Fantage (short for “Fantastic Age”) is a virtual world created specifically for young computer users from about age 6 to age 14 but is accessible to everyone. Developed as a flash game, this virtual playground requires no download. The site offers “towns” to explore through a user’s avatar, games to play, and ways to chat safely and meet new friends.
In early 2002, cofounder David Hwang started a new business on the East Coast, and his family moved from California. Hwang and his wife Cindy had a problem with their first child, Alyssa, who was then three years old. She missed her friends from Silicon Valley and wanted play dates with them. The Hwangs hoped to develop an online virtual playground for their daughter and her friends, but they assumed it was very difficult and expensive to do. In the summer of 2006, Hwang visited Peter Bae, his business school buddy, and they talked about the game idea again. Bae was still involved in startup businesses and knew more about current IT technologies. They spent the night discussing the kid’s online game idea, quit their old jobs next morning, and started to design their own virtual world. They met Frank, a friend of Cindy’s, in early 2007 and the four of them started to build Fantage.com.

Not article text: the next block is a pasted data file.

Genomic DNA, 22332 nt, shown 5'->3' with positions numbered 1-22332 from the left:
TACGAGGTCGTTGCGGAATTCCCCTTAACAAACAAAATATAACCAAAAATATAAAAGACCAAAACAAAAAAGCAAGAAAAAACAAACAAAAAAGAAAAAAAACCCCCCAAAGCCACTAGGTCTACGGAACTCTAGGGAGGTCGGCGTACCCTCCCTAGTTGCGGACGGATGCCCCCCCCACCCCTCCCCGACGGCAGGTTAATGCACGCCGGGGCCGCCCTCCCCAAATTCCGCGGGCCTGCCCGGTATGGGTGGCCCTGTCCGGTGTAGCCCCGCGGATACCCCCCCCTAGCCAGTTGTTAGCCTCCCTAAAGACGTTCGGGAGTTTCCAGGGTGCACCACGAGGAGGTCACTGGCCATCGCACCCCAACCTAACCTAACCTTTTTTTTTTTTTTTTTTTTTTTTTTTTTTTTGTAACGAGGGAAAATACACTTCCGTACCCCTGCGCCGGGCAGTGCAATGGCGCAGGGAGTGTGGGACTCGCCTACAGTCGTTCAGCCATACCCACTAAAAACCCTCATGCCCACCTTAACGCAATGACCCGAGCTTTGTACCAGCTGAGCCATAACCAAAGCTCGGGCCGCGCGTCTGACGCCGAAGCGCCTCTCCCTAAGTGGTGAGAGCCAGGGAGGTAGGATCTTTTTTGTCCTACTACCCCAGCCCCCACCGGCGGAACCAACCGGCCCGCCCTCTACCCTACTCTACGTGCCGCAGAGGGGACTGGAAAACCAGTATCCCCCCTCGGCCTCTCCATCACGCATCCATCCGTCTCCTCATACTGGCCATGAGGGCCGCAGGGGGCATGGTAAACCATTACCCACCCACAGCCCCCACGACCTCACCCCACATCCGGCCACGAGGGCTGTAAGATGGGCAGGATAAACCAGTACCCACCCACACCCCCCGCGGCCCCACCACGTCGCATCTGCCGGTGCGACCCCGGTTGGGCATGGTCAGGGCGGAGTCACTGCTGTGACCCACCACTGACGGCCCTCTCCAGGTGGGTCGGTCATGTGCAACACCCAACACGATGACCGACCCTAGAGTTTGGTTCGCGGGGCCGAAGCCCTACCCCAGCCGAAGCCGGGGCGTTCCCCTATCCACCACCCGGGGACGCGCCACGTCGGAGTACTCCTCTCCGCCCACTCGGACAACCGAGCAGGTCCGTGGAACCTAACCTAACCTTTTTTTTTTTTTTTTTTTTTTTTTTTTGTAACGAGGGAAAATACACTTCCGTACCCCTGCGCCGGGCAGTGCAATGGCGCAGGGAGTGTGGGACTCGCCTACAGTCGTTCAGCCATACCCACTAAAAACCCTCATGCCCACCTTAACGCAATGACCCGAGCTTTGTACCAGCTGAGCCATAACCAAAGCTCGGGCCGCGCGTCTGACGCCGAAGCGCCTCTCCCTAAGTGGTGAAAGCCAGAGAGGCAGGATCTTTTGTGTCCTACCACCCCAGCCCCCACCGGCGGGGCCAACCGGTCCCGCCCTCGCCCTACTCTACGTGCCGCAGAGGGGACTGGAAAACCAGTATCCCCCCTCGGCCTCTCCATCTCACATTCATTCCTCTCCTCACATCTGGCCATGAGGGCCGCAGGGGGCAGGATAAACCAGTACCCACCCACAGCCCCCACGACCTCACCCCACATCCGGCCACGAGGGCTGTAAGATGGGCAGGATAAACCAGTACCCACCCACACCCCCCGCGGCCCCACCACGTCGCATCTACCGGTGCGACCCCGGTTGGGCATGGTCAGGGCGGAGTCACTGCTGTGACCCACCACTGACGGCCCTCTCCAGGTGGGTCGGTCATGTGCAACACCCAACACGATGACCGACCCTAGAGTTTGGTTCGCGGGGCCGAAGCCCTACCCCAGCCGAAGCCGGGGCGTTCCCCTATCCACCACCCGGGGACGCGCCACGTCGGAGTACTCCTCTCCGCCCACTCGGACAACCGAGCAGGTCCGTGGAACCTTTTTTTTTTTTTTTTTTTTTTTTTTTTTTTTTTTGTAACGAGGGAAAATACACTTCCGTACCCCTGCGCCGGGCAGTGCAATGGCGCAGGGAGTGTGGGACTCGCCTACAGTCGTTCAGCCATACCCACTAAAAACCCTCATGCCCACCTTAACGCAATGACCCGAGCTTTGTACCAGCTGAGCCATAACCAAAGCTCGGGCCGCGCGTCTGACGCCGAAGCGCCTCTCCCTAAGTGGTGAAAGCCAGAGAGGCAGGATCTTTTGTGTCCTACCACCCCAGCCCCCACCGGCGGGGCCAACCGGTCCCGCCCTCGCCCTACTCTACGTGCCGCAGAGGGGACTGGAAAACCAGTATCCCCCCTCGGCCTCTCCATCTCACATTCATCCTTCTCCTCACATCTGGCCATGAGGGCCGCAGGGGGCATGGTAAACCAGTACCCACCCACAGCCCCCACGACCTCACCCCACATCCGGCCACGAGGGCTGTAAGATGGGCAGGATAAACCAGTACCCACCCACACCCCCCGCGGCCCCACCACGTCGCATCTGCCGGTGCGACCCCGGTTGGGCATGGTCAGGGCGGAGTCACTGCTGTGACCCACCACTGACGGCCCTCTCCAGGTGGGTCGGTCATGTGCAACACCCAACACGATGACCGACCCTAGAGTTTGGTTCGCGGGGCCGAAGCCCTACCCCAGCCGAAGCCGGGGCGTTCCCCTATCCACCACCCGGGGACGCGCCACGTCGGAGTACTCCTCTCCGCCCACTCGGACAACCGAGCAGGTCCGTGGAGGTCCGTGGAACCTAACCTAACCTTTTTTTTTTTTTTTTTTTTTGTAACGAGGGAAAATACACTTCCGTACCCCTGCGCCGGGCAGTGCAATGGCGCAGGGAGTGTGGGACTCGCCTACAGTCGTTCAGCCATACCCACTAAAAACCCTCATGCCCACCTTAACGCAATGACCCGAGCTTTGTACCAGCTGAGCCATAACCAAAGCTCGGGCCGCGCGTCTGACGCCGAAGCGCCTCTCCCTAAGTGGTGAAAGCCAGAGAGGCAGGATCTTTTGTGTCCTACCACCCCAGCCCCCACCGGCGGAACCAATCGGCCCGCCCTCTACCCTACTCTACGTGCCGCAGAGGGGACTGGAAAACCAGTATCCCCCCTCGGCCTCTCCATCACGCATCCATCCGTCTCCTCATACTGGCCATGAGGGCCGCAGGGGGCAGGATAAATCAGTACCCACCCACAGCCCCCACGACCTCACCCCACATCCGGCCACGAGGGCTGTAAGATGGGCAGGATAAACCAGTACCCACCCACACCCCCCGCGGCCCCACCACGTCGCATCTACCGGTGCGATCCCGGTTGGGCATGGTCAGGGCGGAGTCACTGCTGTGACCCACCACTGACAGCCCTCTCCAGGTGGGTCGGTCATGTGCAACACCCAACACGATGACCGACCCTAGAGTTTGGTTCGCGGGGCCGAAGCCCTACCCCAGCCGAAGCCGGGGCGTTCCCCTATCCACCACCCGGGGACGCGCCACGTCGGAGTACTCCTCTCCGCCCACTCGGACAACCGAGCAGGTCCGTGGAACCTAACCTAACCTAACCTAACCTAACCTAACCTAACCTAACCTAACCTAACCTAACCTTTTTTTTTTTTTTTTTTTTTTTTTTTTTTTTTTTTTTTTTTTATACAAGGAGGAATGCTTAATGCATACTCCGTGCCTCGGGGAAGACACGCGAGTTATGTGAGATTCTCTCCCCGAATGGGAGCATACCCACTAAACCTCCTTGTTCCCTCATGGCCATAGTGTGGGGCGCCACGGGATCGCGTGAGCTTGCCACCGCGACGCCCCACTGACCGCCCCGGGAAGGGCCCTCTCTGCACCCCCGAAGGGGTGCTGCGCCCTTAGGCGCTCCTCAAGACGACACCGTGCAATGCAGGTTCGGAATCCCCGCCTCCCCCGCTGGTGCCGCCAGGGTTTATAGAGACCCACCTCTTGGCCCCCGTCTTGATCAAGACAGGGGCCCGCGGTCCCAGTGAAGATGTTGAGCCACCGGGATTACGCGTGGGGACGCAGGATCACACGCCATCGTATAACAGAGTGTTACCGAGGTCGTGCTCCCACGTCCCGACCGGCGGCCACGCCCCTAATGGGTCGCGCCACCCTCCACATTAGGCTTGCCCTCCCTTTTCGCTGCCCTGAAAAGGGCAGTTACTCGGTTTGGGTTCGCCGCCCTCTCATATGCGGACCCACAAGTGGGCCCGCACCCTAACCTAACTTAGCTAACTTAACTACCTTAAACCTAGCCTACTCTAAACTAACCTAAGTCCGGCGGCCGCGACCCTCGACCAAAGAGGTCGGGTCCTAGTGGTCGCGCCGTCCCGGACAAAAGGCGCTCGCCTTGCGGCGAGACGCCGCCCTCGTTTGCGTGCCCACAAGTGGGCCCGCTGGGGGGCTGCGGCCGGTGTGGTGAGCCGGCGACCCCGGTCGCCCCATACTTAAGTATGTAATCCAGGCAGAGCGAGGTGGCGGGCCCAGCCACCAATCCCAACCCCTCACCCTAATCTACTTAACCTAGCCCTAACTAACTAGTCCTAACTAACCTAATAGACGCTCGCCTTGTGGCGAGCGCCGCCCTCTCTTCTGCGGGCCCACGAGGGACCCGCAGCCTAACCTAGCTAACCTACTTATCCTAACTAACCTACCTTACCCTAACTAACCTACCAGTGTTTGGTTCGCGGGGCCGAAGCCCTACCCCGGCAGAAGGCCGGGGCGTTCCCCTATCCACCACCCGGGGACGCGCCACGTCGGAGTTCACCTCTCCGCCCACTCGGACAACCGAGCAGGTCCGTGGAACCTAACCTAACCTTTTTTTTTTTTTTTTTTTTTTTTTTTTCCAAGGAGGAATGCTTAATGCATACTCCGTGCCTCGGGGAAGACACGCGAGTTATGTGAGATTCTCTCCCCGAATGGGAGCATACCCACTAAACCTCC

Since 2007, Fantage seen quite an explosion in virtual world sites. The company counted 14 new virtual worlds in 2008 and about 9 more in 2009. When it started in 2007, the online free-to-play market was estimated to be around $30 million. Today, with the explosion of the number of virtual world sites, market acceptance of virtual goods sales, and Facebook social games, Fantage believes that the market has grown about tenfold, if not more.